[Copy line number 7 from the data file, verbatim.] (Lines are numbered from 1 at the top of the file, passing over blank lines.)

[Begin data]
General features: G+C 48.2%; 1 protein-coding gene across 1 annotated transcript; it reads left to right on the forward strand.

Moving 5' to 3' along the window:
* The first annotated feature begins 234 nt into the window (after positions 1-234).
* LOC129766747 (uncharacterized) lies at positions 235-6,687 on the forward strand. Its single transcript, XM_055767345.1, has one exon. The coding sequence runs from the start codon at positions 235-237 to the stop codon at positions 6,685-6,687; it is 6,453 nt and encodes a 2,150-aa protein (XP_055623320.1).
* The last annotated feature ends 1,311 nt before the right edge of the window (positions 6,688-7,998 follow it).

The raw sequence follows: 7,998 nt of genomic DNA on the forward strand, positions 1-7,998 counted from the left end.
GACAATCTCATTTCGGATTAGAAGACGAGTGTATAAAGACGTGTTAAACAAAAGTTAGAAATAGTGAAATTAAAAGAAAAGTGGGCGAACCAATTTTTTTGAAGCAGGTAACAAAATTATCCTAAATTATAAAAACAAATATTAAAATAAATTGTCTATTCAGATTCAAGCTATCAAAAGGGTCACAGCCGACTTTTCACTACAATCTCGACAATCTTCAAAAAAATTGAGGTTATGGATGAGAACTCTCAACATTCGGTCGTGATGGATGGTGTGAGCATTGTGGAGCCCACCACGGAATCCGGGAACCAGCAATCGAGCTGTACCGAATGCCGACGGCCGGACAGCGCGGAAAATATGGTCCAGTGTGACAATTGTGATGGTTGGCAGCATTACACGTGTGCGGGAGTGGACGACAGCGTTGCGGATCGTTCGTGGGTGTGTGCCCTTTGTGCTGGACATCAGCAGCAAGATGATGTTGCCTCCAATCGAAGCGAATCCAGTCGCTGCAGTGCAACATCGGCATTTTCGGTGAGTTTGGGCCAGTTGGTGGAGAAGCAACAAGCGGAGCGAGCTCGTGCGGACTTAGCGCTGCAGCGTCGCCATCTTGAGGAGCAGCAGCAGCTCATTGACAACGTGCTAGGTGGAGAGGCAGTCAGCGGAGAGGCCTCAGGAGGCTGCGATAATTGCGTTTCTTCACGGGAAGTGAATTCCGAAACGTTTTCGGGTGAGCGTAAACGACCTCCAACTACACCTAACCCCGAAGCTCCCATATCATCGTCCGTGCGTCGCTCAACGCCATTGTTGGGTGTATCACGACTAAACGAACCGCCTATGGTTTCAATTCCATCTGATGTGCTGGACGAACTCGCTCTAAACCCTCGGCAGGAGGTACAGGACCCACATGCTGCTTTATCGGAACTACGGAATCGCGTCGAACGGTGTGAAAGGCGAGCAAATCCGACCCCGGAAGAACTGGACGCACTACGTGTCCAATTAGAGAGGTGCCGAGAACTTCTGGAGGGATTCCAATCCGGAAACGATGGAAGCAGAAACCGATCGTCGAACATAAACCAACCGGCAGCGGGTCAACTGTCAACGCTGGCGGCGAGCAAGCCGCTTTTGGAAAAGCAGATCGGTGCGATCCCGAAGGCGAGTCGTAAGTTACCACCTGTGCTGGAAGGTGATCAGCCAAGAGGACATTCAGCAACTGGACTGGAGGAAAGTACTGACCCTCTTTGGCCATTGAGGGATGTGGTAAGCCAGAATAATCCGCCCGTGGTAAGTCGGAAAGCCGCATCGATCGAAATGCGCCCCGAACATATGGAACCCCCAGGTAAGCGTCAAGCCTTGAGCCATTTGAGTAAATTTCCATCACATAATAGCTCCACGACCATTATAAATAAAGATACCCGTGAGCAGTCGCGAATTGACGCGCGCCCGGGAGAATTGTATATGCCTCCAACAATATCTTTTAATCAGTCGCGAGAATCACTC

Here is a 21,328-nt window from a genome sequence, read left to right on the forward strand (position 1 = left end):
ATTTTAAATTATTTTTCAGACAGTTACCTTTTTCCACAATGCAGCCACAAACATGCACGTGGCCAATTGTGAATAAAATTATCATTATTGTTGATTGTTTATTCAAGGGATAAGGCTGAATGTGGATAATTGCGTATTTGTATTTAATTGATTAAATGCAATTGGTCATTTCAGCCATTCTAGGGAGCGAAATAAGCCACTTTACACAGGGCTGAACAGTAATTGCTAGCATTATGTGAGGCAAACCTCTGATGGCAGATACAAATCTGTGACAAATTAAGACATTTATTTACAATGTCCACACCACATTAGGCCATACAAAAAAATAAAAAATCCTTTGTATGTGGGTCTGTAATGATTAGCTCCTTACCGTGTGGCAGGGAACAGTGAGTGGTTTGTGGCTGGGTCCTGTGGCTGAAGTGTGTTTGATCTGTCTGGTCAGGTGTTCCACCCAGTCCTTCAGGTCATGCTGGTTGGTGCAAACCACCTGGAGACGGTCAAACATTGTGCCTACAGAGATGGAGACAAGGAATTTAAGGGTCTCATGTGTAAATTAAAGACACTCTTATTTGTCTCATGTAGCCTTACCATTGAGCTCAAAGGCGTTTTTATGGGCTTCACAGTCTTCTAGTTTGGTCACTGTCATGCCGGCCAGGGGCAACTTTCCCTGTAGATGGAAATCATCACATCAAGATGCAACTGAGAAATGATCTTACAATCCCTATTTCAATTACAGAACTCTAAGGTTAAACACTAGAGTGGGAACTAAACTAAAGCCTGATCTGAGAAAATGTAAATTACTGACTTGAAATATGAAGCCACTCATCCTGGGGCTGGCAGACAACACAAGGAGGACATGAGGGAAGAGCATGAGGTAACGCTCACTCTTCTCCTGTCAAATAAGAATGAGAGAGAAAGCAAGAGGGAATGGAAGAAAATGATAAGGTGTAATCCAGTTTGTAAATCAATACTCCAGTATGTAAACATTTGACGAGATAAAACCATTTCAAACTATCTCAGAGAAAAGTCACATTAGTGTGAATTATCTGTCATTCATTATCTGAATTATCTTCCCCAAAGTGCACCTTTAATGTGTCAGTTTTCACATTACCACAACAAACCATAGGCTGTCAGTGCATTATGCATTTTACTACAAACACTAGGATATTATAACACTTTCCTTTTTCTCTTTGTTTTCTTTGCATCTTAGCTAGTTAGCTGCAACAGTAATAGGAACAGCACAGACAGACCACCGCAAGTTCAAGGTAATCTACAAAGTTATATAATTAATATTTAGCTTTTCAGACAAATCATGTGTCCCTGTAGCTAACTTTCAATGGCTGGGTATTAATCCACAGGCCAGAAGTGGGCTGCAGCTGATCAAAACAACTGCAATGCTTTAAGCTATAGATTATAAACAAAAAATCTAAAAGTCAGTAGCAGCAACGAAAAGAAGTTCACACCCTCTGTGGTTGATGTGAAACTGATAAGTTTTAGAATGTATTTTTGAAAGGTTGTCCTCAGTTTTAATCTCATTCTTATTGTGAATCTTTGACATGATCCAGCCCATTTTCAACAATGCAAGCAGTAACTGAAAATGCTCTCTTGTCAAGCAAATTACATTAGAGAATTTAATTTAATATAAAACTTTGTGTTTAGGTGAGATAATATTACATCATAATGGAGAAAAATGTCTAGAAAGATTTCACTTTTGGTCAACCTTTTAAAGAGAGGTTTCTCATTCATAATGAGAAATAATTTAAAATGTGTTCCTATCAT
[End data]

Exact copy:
GACAATCTCATTTCGGATTAGAAGACGAGTGTATAAAGACGTGTTAAACAAAAGTTAGAAATAGTGAAATTAAAAGAAAAGTGGGCGAACCAATTTTTTTGAAGCAGGTAACAAAATTATCCTAAATTATAAAAACAAATATTAAAATAAATTGTCTATTCAGATTCAAGCTATCAAAAGGGTCACAGCCGACTTTTCACTACAATCTCGACAATCTTCAAAAAAATTGAGGTTATGGATGAGAACTCTCAACATTCGGTCGTGATGGATGGTGTGAGCATTGTGGAGCCCACCACGGAATCCGGGAACCAGCAATCGAGCTGTACCGAATGCCGACGGCCGGACAGCGCGGAAAATATGGTCCAGTGTGACAATTGTGATGGTTGGCAGCATTACACGTGTGCGGGAGTGGACGACAGCGTTGCGGATCGTTCGTGGGTGTGTGCCCTTTGTGCTGGACATCAGCAGCAAGATGATGTTGCCTCCAATCGAAGCGAATCCAGTCGCTGCAGTGCAACATCGGCATTTTCGGTGAGTTTGGGCCAGTTGGTGGAGAAGCAACAAGCGGAGCGAGCTCGTGCGGACTTAGCGCTGCAGCGTCGCCATCTTGAGGAGCAGCAGCAGCTCATTGACAACGTGCTAGGTGGAGAGGCAGTCAGCGGAGAGGCCTCAGGAGGCTGCGATAATTGCGTTTCTTCACGGGAAGTGAATTCCGAAACGTTTTCGGGTGAGCGTAAACGACCTCCAACTACACCTAACCCCGAAGCTCCCATATCATCGTCCGTGCGTCGCTCAACGCCATTGTTGGGTGTATCACGACTAAACGAACCGCCTATGGTTTCAATTCCATCTGATGTGCTGGACGAACTCGCTCTAAACCCTCGGCAGGAGGTACAGGACCCACATGCTGCTTTATCGGAACTACGGAATCGCGTCGAACGGTGTGAAAGGCGAGCAAATCCGACCCCGGAAGAACTGGACGCACTACGTGTCCAATTAGAGAGGTGCCGAGAACTTCTGGAGGGATTCCAATCCGGAAACGATGGAAGCAGAAACCGATCGTCGAACATAAACCAACCGGCAGCGGGTCAACTGTCAACGCTGGCGGCGAGCAAGCCGCTTTTGGAAAAGCAGATCGGTGCGATCCCGAAGGCGAGTCGTAAGTTACCACCTGTGCTGGAAGGTGATCAGCCAAGAGGACATTCAGCAACTGGACTGGAGGAAAGTACTGACCCTCTTTGGCCATTGAGGGATGTGGTAAGCCAGAATAATCCGCCCGTGGTAAGTCGGAAAGCCGCATCGATCGAAATGCGCCCCGAACATATGGAACCCCCAGGTAAGCGTCAAGCCTTGAGCCATTTGAGTAAATTTCCATCACATAATAGCTCCACGACCATTATAAATAAAGATACCCGTGAGCAGTCGCGAATTGACGCGCGCCCGGGAGAATTGTATATGCCTCCAACAATATCTTTTAATCAGTCGCGAGAATCACTC